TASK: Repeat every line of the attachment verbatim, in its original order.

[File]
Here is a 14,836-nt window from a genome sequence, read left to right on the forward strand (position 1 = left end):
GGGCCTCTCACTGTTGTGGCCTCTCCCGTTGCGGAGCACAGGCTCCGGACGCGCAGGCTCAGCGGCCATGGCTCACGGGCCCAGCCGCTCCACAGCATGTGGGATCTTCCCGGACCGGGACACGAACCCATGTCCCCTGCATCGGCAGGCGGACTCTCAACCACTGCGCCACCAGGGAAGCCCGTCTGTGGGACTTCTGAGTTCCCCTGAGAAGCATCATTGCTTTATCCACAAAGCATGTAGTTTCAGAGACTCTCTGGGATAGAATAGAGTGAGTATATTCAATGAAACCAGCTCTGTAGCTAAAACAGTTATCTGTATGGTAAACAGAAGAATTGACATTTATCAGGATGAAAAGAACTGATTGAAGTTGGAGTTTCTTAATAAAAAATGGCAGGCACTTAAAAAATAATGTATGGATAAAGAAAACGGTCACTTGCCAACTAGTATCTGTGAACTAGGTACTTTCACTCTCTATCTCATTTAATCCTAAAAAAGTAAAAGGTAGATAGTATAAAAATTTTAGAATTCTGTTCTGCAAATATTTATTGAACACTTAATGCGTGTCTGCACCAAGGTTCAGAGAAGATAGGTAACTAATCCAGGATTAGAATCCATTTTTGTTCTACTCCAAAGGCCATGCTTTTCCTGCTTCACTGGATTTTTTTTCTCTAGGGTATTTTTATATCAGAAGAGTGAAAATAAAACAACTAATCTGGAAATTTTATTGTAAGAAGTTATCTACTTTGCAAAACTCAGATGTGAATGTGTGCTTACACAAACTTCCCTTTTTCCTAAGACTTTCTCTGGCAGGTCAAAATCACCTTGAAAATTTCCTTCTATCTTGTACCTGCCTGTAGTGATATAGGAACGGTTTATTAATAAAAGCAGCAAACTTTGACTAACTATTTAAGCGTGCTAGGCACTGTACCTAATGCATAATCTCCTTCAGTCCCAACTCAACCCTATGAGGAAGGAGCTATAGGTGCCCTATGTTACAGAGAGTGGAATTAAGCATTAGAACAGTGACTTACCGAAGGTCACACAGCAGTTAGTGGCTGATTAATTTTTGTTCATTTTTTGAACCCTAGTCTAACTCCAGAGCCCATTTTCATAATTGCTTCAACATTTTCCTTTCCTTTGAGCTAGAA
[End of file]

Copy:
Here is a 14,836-nt window from a genome sequence, read left to right on the forward strand (position 1 = left end):
GGGCCTCTCACTGTTGTGGCCTCTCCCGTTGCGGAGCACAGGCTCCGGACGCGCAGGCTCAGCGGCCATGGCTCACGGGCCCAGCCGCTCCACAGCATGTGGGATCTTCCCGGACCGGGACACGAACCCATGTCCCCTGCATCGGCAGGCGGACTCTCAACCACTGCGCCACCAGGGAAGCCCGTCTGTGGGACTTCTGAGTTCCCCTGAGAAGCATCATTGCTTTATCCACAAAGCATGTAGTTTCAGAGACTCTCTGGGATAGAATAGAGTGAGTATATTCAATGAAACCAGCTCTGTAGCTAAAACAGTTATCTGTATGGTAAACAGAAGAATTGACATTTATCAGGATGAAAAGAACTGATTGAAGTTGGAGTTTCTTAATAAAAAATGGCAGGCACTTAAAAAATAATGTATGGATAAAGAAAACGGTCACTTGCCAACTAGTATCTGTGAACTAGGTACTTTCACTCTCTATCTCATTTAATCCTAAAAAAGTAAAAGGTAGATAGTATAAAAATTTTAGAATTCTGTTCTGCAAATATTTATTGAACACTTAATGCGTGTCTGCACCAAGGTTCAGAGAAGATAGGTAACTAATCCAGGATTAGAATCCATTTTTGTTCTACTCCAAAGGCCATGCTTTTCCTGCTTCACTGGATTTTTTTTCTCTAGGGTATTTTTATATCAGAAGAGTGAAAATAAAACAACTAATCTGGAAATTTTATTGTAAGAAGTTATCTACTTTGCAAAACTCAGATGTGAATGTGTGCTTACACAAACTTCCCTTTTTCCTAAGACTTTCTCTGGCAGGTCAAAATCACCTTGAAAATTTCCTTCTATCTTGTACCTGCCTGTAGTGATATAGGAACGGTTTATTAATAAAAGCAGCAAACTTTGACTAACTATTTAAGCGTGCTAGGCACTGTACCTAATGCATAATCTCCTTCAGTCCCAACTCAACCCTATGAGGAAGGAGCTATAGGTGCCCTATGTTACAGAGAGTGGAATTAAGCATTAGAACAGTGACTTACCGAAGGTCACACAGCAGTTAGTGGCTGATTAATTTTTGTTCATTTTTTGAACCCTAGTCTAACTCCAGAGCCCATTTTCATAATTGCTTCAACATTTTCCTTTCCTTTGAGCTAGAA